The Needle is Moving Toward LOCAL in 2016
Jan 5, 2016
When I pause and reflect back on 2015 and our accomplishments for the year – it’s not necessarily the number of businesses involved, the impacts made or partnerships developed that come to mind – but rather the stories that have come my way either directly or through the media.
One of our long-time supporters is a non-local company, WestRock (formerly Mead Westvaco) — a fantastic example of a good corporate citizen who is supporting the community that they have decided to invest in. In the past year WestRock Land and Development has spent more than $30 million in goods and services with South Carolina-based businesses. They are true believers in the “Buy Local Movement,” and through the cultivation of both Nexton and Summers Corner, are keeping more dollars flowing back into our community by working with local bakers, chefs, musicians, craftsmen, florist, local media, builders, surveyors and engineers as well as supporting area nonprofits. To me, this is a BIG win!
I recently read an article by Warren Wise in the Post & Courier, sharing how Steve Varn of Varn Realty recently chose a local business for one of his prime King Street locations over a non-local business. Steve is quoted as saying, “I probably left money on the table, but I feel strongly that we need to keep locals on King Street.”
“You don’t want to lose that local feeling. I want other landlords to know that it’s important that we keep that local character. If not, we are going to look like anywhere else in America.” While I have met Steve, I don’t have a relationship with him – yet I can see that the Local movement has taken hold of his values. Steve is investing back into the community that has made his business successful and is protecting what makes Charleston a place we are happy to call home.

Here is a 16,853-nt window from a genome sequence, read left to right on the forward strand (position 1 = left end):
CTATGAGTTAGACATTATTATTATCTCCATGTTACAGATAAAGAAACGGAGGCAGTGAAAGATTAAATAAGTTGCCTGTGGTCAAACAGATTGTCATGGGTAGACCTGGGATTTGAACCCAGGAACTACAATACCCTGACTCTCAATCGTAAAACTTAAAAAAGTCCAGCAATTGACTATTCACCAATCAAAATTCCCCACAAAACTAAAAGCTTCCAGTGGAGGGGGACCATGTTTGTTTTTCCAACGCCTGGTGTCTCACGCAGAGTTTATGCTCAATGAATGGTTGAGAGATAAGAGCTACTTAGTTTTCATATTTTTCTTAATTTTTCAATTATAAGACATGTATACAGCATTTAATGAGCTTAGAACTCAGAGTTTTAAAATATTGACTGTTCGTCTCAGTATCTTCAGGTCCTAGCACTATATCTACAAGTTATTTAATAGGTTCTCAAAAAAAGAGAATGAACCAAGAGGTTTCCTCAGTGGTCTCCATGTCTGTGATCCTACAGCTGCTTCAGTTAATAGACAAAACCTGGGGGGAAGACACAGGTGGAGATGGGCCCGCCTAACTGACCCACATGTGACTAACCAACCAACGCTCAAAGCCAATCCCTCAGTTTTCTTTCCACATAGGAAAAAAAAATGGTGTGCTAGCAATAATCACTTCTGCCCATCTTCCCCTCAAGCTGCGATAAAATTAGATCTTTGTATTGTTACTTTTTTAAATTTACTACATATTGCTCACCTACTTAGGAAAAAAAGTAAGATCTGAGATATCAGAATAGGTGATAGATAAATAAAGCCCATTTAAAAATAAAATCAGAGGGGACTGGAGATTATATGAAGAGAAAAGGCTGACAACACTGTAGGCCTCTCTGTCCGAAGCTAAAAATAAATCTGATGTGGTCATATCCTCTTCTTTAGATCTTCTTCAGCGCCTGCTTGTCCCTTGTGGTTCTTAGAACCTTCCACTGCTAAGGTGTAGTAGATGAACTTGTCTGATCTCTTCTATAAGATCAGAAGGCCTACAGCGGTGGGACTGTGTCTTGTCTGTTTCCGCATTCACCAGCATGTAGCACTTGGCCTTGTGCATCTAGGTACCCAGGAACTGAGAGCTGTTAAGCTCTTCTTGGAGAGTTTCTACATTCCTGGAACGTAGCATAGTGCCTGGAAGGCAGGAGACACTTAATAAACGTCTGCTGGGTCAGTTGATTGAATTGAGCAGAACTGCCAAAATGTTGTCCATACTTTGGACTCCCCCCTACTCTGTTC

We often talk about the uniqueness of our city, the great local flavor, but it’s something that can’t be taken for granted and demands effort from both the City and property owners like Steve Varn. In December, I was asked to speak at the Hall’s Small Business luncheon, put on by the King Street Marketing Group. After the announcement email was sent, a woman from Calgary, Canada reached out to me and told me of her and her mother’s frequent visits and obsession with the Holy City. “Our last visit was one year ago … we literally spent the first four days luxuriating in the shopping on King Street. Seriously … we were shopping/dining all day/everyday covering the length of King for four days! Again, it’s the quality, selection and value … we will never stop returning!”
These examples of the needle moving toward local are not just a win for Lowcountry Local First but they are a win for all of us who choose to call the Lowcountry home! In this new year, my challenge to all of you is to keep us abreast of your stories — either of your own business, your neighbor’s business, or anything you happen to see within the community. While it’s often necessary for us to delve into issues we see the business and farming community facing, we love sharing success stories and examples of locals supporting locals. Keep them coming!